It is drastically important to follow these rules. The result of our church losing its tax-exempt status would be devastating. I estimate the cost to the church would be approximately one half-million dollars if we lost our tax exempt status.
To stay in the good graces of the IRS, there are some very simple things we don’t do. I don’t tell you who to vote for on Sunday morning. I don’t endorse candidates in the all-church email or in the newsletter. I don’t even put political stickers on my car – my car is seen as the minister’s car. (My car is the one that sorely needs to get washed.) I don’t endorse on my blog, because I blog as Rev. Thom and for the Shawnee Mission UU Church. If I had a blog that was completely personal, I suppose I could endorse a candidate.
Beyond me, there is the necessity that every church leader while acting in a leadership role (teaching an RE course, speaking at the Speaker’s Corner, presiding over a church event) similarly refrain from candidate endorsement.
Political Involvement: What is Allowed?
Basically, everything (with the exception of candidate endorsement and spending large sums of money on issue advocacy) is allowed. The words, actions, and non-actions of politicians are open for either condemnation or commendation, as long as that politician is not actively campaigning during an election cycle.
Similarly, I am allowed to speak on Sunday morning or in any public forum on any issue: evolution, stem cell research, war, poverty, health care, civil rights, etc. However, I cannot tell you to vote for politicians who support these positions.
Tell Us How You Really Feel
I suppose I should tell you what I think of these IRS regulations. First, I am willing to bet that many churches in our community trespass against these regulations, if not overtly break them. They host a favored candidate at a church event. They produce slimy, biased voter-guides. They use church resources to assist a campaign. A minister out-and-out tells the parishioners for whom to vote. Two wrongs do not make a right. Because they do does not mean that we should too.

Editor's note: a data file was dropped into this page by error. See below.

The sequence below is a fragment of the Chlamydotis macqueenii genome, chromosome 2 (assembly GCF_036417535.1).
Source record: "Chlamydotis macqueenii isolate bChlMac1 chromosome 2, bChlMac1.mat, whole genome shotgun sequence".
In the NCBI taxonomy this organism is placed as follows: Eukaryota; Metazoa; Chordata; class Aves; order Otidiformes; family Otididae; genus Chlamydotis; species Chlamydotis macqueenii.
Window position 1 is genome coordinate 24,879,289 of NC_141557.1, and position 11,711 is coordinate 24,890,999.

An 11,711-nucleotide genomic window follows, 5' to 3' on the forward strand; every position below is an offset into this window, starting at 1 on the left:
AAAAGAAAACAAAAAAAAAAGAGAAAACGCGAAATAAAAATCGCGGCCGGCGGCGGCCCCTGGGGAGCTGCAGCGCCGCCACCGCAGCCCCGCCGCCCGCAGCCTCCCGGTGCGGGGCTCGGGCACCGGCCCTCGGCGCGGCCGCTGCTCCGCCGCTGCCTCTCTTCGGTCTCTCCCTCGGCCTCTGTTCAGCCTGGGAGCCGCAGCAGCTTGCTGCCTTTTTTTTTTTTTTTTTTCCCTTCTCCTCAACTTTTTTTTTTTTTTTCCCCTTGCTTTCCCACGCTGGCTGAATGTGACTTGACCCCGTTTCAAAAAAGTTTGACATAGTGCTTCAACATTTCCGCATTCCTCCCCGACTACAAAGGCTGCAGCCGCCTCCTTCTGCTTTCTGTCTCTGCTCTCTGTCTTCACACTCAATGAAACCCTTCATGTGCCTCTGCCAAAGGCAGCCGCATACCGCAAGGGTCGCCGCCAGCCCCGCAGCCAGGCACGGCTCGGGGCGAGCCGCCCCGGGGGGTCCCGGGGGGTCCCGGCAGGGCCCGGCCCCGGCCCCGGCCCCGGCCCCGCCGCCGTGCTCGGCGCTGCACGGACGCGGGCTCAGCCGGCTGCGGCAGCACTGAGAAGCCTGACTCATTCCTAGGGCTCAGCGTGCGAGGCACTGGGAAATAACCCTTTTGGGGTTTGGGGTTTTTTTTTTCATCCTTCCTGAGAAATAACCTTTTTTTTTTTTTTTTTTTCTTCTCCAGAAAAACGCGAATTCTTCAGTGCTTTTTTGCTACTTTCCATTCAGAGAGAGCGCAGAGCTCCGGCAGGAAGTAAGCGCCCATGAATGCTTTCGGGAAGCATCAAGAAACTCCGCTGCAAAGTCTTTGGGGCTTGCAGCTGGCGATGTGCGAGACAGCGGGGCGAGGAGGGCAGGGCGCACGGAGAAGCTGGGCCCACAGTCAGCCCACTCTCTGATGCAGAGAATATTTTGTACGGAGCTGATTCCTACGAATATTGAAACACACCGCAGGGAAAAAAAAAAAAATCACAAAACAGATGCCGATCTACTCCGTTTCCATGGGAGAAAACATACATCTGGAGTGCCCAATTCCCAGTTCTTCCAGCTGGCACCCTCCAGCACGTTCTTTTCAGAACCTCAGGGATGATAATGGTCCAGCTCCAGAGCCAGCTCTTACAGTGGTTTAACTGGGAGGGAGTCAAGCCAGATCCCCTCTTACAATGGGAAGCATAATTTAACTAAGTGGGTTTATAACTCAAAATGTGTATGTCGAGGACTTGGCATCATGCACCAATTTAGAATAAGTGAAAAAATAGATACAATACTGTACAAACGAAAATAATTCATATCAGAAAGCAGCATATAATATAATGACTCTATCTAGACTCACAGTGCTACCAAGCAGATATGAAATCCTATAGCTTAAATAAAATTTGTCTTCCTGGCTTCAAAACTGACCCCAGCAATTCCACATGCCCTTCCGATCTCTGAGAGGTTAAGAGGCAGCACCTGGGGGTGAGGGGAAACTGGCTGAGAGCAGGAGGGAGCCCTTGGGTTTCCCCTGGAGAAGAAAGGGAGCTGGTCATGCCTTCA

But should we be allowed to? Ah, that it is a different question. Frankly, I wish the IRS would get rid of their rules. I am generally opposed to an agency of the government keeping track of what is said from the pulpit. I am also concerned about fairness in regulation. When liberals are in office are conservative churches monitored more closely? When conservatives are in office are liberal churches more closely watched?
That said, would I endorse candidates if I could? I could think of circumstances when I would. One need only think of Dietrich Bonhoeffer and the Dissenting Church movement in Nazi Germany to find an example of political speech that deserved to be spoken. However, I am also wary. In my opinion, the relationship between the Republican Party and the conservative Evangelical churches has been a relationship of exploitation. Those churches are getting used. Forrest Church said that when religion decides to get into bed with electoral politics, it is always religion that asks, “Will you respect me in the morning?” And the answer is always, “No.”
Beyond the Rules
This discourse on the rules has been only an introduction to what I really want to talk about. The rules and regulations are important, but most of what I want to say is not about legalisms. I want to talk about the type of community I want us to be during an election cycle.
During the 2004 election cycle, I wrote a newsletter column the September before the election that November. Even though it is not yet March, I feel like I could have written this essay several months ago. Just as states have moved their primart and caucus dates earlier and earlier and just as politicians fund-raise full-time, it seems this message deserves to be given earlier and earlier each year.